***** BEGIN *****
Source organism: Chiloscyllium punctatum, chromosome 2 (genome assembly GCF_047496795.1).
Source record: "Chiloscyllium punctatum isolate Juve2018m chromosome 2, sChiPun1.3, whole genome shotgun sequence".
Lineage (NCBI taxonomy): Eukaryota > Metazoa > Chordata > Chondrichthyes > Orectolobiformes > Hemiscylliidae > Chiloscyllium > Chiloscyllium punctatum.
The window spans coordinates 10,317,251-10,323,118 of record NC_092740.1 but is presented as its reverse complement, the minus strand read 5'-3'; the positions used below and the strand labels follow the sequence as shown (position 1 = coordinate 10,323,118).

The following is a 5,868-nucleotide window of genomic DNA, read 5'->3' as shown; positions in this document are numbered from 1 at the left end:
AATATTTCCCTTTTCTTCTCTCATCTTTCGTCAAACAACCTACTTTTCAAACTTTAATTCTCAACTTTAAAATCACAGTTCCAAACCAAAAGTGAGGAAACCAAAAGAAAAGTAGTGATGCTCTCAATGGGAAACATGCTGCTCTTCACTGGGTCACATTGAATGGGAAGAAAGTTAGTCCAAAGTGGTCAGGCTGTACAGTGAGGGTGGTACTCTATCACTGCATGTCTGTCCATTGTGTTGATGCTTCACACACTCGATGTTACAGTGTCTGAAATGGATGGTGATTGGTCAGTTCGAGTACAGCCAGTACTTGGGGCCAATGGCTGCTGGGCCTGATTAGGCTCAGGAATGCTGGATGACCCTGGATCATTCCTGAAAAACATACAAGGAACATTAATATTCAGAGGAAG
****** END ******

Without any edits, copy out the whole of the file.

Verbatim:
Source organism: Chiloscyllium punctatum, chromosome 2 (genome assembly GCF_047496795.1).
Source record: "Chiloscyllium punctatum isolate Juve2018m chromosome 2, sChiPun1.3, whole genome shotgun sequence".
Lineage (NCBI taxonomy): Eukaryota > Metazoa > Chordata > Chondrichthyes > Orectolobiformes > Hemiscylliidae > Chiloscyllium > Chiloscyllium punctatum.
The window spans coordinates 10,317,251-10,323,118 of record NC_092740.1 but is presented as its reverse complement, the minus strand read 5'-3'; the positions used below and the strand labels follow the sequence as shown (position 1 = coordinate 10,323,118).

The following is a 5,868-nucleotide window of genomic DNA, read 5'->3' as shown; positions in this document are numbered from 1 at the left end:
AATATTTCCCTTTTCTTCTCTCATCTTTCGTCAAACAACCTACTTTTCAAACTTTAATTCTCAACTTTAAAATCACAGTTCCAAACCAAAAGTGAGGAAACCAAAAGAAAAGTAGTGATGCTCTCAATGGGAAACATGCTGCTCTTCACTGGGTCACATTGAATGGGAAGAAAGTTAGTCCAAAGTGGTCAGGCTGTACAGTGAGGGTGGTACTCTATCACTGCATGTCTGTCCATTGTGTTGATGCTTCACACACTCGATGTTACAGTGTCTGAAATGGATGGTGATTGGTCAGTTCGAGTACAGCCAGTACTTGGGGCCAATGGCTGCTGGGCCTGATTAGGCTCAGGAATGCTGGATGACCCTGGATCATTCCTGAAAAACATACAAGGAACATTAATATTCAGAGGAAG